Aside from the aforementioned seatback pockets, digital clock and pillowed velour, 1978 Regency interiors also came with a split front bench seat with dual controls and door-opening warning lamps a la Cadillac. In effect, you were getting a Sedan de Ville for about four-fifths the cost–a good deal, to many of us flatlanders in Iowa and Illinois. Perhaps that is why Oldsmobile was king throughout my Midwestern youth. They were literally everywhere–despite the fact that my parents drove Volvos.

With its Broughamy luxury, proven powertrains (well, except for that diesel) and tidy (for a full-sizer) 220.4″ length and 119″ wheelbase, the 1977-79 Ninety-Eights sold quite well. Inaugural 1977 was the best sales year, with 139,423 units finding homes. Sales of 1978 models like our featured white-over-red example dipped by about 20K, to 118,765, while 1979 sales rose by about 10K, to a total of 127,651 LSs and Regencys–not bad for what was a rather expensive car at the time–a 1978 Regency sedan was base-priced at $8,063.

The 1979 Ninety-Eight represented the last year for the original downsized C-body’s sheet metal. As in 1978, only minor trim details distinguished it from the previous year’s model. However, Regencys did get new door panels with even more fake wood than before. Curb weight was up by about 80 pounds–perhaps due to the additional simulated wood-grain.

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The LS interior continued unchanged from 1977-78–and today, does indeed look much more palatable to modern eyes. I really, really like the pastel green of the ’79 LS coupe seen above. A one-year-only color, it was also available on other 1979 B- and C-bodies; I’ve seen it on Bonnevilles and Caprices.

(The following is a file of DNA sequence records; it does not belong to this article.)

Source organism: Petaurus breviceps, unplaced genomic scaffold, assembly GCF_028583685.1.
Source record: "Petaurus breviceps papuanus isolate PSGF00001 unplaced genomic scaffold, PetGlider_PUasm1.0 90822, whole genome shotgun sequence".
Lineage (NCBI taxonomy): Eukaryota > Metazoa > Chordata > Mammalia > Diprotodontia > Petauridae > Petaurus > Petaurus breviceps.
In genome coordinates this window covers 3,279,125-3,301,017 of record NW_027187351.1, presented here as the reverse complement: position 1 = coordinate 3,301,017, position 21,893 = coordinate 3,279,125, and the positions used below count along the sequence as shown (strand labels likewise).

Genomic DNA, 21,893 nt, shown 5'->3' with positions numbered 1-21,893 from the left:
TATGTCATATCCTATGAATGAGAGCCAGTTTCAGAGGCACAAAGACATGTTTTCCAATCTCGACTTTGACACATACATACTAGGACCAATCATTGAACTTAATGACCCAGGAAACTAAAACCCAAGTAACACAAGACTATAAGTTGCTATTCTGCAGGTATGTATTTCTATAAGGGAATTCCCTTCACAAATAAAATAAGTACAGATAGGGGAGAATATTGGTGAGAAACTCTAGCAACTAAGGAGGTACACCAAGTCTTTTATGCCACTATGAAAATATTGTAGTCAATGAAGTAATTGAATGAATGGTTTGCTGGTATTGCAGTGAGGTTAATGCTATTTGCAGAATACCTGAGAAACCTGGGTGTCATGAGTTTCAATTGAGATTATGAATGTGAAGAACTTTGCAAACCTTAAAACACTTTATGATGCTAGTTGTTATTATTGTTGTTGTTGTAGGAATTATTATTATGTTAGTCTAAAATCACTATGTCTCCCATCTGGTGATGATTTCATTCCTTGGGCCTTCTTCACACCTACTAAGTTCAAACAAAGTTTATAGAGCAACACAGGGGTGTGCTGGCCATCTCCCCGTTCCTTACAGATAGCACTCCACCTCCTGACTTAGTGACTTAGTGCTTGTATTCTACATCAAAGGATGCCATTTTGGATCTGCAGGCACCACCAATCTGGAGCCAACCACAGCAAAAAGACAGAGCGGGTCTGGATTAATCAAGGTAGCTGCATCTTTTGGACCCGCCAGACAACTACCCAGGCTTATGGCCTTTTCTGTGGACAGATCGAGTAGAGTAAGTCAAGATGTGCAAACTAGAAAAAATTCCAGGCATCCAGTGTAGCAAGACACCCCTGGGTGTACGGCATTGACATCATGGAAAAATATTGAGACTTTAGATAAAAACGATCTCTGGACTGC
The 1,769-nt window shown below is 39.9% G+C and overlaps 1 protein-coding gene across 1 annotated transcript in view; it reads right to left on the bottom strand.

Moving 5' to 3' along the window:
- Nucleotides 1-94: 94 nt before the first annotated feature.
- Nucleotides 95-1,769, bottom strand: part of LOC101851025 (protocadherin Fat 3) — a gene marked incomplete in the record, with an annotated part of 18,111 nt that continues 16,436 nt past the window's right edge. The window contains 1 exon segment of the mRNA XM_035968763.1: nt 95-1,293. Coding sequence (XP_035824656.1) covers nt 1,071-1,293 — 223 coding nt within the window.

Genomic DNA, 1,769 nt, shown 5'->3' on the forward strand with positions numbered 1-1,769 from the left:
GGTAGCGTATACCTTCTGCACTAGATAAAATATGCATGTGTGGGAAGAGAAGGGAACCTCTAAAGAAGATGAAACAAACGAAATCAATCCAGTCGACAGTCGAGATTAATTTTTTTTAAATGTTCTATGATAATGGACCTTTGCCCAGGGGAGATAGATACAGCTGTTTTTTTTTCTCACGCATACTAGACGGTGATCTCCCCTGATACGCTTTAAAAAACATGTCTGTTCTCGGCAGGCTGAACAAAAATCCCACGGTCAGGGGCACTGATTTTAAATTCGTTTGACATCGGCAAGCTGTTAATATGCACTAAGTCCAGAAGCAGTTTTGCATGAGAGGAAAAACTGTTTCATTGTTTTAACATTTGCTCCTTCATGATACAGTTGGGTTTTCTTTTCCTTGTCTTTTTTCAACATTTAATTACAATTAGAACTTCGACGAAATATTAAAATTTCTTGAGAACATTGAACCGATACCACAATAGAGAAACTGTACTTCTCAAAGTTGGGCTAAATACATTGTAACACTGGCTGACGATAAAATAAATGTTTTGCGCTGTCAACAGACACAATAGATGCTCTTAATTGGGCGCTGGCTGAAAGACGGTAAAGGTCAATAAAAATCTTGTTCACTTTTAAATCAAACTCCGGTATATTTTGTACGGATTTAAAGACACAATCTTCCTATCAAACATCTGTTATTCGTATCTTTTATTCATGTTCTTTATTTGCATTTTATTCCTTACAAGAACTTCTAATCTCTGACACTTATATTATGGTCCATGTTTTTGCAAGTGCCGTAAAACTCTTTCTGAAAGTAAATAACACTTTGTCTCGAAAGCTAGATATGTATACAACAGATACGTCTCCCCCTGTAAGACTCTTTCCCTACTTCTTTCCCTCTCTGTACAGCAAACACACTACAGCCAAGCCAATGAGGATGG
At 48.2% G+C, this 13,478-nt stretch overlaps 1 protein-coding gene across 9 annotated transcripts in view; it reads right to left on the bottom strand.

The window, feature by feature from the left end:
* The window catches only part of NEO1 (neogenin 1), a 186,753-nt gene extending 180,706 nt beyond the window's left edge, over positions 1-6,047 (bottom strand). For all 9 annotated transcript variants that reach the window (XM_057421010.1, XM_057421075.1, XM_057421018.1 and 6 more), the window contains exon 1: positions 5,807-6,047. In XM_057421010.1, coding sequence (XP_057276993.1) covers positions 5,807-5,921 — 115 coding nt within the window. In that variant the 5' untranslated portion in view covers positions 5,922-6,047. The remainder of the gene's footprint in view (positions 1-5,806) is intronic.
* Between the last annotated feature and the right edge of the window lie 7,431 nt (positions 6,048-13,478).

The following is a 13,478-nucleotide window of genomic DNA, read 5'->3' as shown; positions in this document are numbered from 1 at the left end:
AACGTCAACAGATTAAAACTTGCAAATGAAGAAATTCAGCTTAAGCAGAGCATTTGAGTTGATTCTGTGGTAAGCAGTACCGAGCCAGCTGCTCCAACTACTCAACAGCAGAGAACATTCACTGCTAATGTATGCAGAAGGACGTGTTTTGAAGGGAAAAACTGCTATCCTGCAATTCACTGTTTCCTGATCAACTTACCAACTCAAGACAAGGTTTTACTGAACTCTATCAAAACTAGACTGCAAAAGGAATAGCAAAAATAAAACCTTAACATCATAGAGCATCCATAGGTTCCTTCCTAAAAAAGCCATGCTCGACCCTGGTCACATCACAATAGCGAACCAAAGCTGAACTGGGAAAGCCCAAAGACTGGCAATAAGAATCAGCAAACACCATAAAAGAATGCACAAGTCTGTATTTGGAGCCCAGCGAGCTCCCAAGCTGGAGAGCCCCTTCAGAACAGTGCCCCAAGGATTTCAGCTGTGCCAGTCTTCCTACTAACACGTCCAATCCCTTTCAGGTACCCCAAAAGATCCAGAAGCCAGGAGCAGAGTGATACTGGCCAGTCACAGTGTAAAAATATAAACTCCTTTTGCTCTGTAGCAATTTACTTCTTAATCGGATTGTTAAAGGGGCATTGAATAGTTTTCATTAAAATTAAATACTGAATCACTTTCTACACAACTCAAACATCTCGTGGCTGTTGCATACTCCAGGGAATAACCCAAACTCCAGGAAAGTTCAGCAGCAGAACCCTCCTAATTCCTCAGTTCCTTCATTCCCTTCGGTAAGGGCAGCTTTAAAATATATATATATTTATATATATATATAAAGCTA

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Buyers were spoiled for color choices, as you can see above. Available 1978 colors included carmine red metallic, russet metallic, light green metallic, light camel beige, pastel blue and dark blue metallic. Interior colors were just as bright, what with red, blue, green, camel, black and white hues all on offer.

Some new colors, including pastel green, pastel yellow and dark brown metallic (replacing dark carmine metallic), were added for ’79. Yes, in the late ’70s, color selections were much more diverse than today. I mean, look–there’s only one silver! However, many of these late ’70s Oldses were brown or gold–just as so many of today’s cars are gray.

This white Regency with its red interior and vivid red top looked really good to me, although I’d have tossed those Tahoe/Suburban alloys and replaced them with color-keyed Super Stock wheels–with whitewalls, of course! Still, it was a pretty clean survivor, considering the winters we endure around here. And I am VERY glad it hasn’t succumbed to the purple-with-lime-green-trim-and-honking-big-wheels syndrome so many vintage GM luxury cars are saddled with today.

I spotted today’s CC one Sunday last January while driving out to see my folks. I saw a flash of red off to the left and had to investigate. It was certainly a nice bit of color on what was a rather dreary and overcast day. As you might be able to glean from the pictures, the top has been painted–but to my eyes, that didn’t detract from anything. The job was well done, too, though I suspect the brittle plastic of the passenger side opera lamp may have been a casualty of the required dis-assembly. Never mind, I’m always happy to pull over to look at an Olds!